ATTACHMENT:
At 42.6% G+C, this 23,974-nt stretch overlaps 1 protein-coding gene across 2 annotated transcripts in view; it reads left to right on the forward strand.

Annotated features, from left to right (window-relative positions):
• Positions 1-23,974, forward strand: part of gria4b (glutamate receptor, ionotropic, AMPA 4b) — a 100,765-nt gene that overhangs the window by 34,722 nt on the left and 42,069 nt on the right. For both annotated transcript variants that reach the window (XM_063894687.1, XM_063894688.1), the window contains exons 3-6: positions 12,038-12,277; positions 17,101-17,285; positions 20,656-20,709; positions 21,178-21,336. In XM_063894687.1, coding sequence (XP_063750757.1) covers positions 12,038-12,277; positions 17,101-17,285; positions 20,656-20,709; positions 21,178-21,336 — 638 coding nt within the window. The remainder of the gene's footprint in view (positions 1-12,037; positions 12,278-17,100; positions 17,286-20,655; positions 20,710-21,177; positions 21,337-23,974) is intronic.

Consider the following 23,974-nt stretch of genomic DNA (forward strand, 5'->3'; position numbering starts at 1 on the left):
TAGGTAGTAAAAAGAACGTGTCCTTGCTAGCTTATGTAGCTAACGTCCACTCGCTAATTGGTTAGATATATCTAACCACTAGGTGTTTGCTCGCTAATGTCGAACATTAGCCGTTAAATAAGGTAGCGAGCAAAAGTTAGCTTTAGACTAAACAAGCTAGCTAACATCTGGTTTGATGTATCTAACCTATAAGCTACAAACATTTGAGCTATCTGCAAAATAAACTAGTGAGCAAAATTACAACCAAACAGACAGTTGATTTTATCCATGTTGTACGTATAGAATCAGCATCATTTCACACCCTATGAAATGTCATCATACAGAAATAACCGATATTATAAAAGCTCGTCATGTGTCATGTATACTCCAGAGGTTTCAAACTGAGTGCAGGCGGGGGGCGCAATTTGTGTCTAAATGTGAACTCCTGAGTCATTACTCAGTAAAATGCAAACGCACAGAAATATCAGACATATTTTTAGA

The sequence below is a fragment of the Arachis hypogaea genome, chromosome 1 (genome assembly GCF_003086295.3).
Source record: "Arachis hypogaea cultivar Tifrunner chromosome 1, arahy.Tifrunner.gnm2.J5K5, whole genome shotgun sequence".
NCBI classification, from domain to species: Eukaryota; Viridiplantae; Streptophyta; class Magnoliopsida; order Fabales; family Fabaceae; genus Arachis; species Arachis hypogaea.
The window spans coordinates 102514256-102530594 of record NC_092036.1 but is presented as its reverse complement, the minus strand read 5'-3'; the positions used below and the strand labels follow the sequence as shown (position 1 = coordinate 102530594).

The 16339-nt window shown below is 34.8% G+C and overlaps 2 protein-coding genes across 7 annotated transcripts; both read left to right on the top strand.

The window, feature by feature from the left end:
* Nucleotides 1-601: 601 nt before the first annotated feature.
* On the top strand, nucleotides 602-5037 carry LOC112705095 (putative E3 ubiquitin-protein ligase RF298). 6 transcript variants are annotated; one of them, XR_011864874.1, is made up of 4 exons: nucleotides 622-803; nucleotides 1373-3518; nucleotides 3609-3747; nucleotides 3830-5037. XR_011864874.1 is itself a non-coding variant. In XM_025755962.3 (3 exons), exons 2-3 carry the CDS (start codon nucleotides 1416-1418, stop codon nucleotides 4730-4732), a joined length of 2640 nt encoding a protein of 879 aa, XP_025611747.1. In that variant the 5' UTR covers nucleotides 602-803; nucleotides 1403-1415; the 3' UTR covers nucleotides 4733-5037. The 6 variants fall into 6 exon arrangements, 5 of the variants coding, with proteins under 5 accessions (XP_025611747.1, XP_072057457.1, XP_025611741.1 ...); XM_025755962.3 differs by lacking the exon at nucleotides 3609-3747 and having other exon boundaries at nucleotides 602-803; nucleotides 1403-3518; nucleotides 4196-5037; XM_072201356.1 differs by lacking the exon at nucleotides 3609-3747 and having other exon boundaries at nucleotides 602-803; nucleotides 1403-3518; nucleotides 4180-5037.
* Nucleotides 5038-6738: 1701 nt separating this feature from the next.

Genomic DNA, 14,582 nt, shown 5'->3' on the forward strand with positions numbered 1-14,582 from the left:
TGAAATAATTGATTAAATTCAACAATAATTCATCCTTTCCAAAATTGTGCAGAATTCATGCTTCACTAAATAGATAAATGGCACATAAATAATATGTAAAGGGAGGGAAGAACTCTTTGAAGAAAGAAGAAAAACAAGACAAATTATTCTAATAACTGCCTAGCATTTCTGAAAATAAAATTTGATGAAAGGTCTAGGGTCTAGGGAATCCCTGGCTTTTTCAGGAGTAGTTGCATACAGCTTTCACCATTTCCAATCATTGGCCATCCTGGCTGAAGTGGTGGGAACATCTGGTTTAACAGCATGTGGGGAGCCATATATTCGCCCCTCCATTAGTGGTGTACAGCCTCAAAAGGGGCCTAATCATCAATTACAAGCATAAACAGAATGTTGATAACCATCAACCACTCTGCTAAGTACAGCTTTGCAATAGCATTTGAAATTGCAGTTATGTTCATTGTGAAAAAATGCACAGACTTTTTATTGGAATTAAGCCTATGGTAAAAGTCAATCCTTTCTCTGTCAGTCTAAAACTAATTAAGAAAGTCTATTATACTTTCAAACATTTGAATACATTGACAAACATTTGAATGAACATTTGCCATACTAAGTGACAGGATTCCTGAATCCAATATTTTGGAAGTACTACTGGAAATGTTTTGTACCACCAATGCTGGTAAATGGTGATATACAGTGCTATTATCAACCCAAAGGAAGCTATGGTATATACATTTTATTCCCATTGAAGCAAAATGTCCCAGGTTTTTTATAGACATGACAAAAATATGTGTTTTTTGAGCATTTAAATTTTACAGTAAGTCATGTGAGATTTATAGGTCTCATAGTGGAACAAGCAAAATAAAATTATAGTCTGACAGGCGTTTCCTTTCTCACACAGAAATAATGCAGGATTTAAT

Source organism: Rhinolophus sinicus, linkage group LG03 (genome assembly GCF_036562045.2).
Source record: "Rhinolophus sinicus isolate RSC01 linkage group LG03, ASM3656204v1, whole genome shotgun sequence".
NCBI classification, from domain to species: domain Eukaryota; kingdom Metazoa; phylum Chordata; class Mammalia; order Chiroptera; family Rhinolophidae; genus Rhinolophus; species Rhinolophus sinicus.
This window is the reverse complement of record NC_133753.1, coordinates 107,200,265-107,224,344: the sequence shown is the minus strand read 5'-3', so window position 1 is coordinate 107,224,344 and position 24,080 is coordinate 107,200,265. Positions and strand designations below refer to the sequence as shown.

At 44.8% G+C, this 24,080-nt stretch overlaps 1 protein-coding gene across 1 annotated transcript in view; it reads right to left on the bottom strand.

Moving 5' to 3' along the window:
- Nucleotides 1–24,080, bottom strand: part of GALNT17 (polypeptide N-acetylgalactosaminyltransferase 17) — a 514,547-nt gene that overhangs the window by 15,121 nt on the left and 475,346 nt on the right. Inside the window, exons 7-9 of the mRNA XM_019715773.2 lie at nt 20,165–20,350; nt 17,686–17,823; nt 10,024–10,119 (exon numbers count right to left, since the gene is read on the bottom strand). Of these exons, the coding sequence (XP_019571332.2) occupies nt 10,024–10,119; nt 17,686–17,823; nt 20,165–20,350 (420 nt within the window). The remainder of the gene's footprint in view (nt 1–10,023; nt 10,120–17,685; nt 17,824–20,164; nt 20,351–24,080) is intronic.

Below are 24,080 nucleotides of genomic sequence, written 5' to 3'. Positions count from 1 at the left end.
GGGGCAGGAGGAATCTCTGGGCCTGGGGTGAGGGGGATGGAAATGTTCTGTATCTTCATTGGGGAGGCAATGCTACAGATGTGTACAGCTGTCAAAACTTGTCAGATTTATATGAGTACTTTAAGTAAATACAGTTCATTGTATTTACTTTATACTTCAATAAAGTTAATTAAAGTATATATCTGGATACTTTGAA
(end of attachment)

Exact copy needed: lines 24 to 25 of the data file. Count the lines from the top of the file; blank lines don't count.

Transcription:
Below are 24,080 nucleotides of genomic sequence, written 5' to 3'. Positions count from 1 at the left end.
GGGGCAGGAGGAATCTCTGGGCCTGGGGTGAGGGGGATGGAAATGTTCTGTATCTTCATTGGGGAGGCAATGCTACAGATGTGTACAGCTGTCAAAACTTGTCAGATTTATATGAGTACTTTAAGTAAATACAGTTCATTGTATTTACTTTATACTTCAATAAAGTTAATTAAAGTATATATCTGGATACTTTGAA